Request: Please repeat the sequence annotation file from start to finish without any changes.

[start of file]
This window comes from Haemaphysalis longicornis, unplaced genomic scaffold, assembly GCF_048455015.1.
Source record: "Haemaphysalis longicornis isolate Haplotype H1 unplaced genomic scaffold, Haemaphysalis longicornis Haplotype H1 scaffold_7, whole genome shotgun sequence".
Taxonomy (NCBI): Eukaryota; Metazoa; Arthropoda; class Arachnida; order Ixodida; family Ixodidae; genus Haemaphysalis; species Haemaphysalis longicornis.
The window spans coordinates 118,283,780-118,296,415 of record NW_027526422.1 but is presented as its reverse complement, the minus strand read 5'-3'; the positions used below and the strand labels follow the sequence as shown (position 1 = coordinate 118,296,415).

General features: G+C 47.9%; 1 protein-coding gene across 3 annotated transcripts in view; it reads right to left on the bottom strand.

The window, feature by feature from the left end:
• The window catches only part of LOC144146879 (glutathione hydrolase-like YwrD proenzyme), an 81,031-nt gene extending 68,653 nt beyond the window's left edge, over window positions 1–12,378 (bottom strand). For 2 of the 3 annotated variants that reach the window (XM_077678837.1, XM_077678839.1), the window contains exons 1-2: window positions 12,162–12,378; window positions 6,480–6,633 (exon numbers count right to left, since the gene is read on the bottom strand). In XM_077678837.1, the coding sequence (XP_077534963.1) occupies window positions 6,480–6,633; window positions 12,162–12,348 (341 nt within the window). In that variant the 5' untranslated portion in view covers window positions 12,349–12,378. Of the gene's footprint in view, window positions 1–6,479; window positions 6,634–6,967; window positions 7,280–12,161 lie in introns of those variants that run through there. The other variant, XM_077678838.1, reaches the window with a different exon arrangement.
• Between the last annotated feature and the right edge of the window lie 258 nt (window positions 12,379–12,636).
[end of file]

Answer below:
This window comes from Haemaphysalis longicornis, unplaced genomic scaffold, assembly GCF_048455015.1.
Source record: "Haemaphysalis longicornis isolate Haplotype H1 unplaced genomic scaffold, Haemaphysalis longicornis Haplotype H1 scaffold_7, whole genome shotgun sequence".
Taxonomy (NCBI): Eukaryota; Metazoa; Arthropoda; class Arachnida; order Ixodida; family Ixodidae; genus Haemaphysalis; species Haemaphysalis longicornis.
The window spans coordinates 118,283,780-118,296,415 of record NW_027526422.1 but is presented as its reverse complement, the minus strand read 5'-3'; the positions used below and the strand labels follow the sequence as shown (position 1 = coordinate 118,296,415).

General features: G+C 47.9%; 1 protein-coding gene across 3 annotated transcripts in view; it reads right to left on the bottom strand.

The window, feature by feature from the left end:
• The window catches only part of LOC144146879 (glutathione hydrolase-like YwrD proenzyme), an 81,031-nt gene extending 68,653 nt beyond the window's left edge, over window positions 1–12,378 (bottom strand). For 2 of the 3 annotated variants that reach the window (XM_077678837.1, XM_077678839.1), the window contains exons 1-2: window positions 12,162–12,378; window positions 6,480–6,633 (exon numbers count right to left, since the gene is read on the bottom strand). In XM_077678837.1, the coding sequence (XP_077534963.1) occupies window positions 6,480–6,633; window positions 12,162–12,348 (341 nt within the window). In that variant the 5' untranslated portion in view covers window positions 12,349–12,378. Of the gene's footprint in view, window positions 1–6,479; window positions 6,634–6,967; window positions 7,280–12,161 lie in introns of those variants that run through there. The other variant, XM_077678838.1, reaches the window with a different exon arrangement.
• Between the last annotated feature and the right edge of the window lie 258 nt (window positions 12,379–12,636).